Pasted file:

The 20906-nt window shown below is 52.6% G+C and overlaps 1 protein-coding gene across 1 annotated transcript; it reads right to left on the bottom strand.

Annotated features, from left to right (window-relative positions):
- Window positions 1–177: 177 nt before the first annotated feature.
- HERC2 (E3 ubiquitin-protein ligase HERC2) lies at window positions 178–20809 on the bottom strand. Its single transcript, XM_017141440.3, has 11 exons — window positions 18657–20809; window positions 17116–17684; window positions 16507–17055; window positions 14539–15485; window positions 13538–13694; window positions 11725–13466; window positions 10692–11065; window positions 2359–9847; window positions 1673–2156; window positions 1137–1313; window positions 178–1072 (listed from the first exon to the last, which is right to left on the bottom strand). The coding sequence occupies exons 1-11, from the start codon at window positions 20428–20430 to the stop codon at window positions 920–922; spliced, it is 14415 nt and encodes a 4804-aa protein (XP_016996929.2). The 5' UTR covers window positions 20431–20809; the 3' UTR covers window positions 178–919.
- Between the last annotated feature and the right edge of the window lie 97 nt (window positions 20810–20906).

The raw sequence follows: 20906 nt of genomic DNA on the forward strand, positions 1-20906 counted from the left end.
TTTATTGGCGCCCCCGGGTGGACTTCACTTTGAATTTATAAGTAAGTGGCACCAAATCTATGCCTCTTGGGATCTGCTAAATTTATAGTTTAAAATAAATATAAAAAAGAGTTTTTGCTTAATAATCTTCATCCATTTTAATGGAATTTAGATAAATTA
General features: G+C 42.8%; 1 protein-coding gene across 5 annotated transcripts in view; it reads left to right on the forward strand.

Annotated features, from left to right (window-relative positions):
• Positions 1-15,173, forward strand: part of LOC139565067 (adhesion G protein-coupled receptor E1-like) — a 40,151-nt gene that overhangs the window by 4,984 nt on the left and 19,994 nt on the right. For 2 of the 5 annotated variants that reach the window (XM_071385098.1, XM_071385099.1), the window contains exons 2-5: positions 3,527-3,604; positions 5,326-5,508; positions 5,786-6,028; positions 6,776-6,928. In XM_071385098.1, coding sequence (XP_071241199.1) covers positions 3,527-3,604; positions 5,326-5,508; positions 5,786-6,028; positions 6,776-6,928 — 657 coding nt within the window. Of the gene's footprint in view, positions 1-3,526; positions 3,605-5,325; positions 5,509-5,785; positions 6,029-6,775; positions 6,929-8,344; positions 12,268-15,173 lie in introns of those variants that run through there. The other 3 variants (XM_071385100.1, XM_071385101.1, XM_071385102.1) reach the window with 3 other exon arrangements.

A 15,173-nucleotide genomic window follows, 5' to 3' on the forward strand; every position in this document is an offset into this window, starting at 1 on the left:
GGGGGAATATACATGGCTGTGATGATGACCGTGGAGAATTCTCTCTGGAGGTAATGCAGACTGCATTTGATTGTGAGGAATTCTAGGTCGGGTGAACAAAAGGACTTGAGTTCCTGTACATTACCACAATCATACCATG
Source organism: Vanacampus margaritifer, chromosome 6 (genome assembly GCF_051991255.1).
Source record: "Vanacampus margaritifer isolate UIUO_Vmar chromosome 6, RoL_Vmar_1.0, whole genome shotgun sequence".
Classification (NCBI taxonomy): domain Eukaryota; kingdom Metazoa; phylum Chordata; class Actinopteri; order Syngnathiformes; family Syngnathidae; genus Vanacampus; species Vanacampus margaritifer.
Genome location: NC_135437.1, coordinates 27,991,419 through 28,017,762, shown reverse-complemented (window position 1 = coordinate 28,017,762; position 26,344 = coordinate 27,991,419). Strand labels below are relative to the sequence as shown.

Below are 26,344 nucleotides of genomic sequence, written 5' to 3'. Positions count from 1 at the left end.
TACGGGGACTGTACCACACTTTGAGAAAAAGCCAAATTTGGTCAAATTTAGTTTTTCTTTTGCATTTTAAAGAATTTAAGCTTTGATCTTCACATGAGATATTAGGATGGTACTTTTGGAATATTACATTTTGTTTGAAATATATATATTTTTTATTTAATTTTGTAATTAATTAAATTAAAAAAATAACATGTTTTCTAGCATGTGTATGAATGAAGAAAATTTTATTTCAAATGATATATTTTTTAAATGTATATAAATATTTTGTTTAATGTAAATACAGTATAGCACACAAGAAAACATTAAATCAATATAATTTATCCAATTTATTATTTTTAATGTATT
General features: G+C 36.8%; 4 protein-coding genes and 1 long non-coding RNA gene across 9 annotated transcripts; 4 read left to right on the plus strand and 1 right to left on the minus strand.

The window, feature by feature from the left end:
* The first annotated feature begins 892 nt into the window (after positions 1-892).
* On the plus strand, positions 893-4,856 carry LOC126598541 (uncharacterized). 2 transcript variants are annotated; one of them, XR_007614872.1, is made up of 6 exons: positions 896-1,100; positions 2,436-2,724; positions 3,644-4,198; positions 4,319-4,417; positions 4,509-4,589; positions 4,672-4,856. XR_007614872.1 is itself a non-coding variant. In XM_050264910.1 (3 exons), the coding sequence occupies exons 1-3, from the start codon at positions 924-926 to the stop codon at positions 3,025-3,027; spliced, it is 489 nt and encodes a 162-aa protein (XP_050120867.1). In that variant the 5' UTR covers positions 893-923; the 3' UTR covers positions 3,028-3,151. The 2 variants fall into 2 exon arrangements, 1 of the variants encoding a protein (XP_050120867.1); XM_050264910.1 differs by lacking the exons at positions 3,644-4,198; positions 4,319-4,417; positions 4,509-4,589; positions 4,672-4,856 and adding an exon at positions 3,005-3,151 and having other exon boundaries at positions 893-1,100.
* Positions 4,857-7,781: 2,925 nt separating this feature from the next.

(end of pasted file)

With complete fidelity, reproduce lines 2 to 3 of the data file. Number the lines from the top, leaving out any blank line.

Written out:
Annotated features, from left to right (window-relative positions):
- Window positions 1–177: 177 nt before the first annotated feature.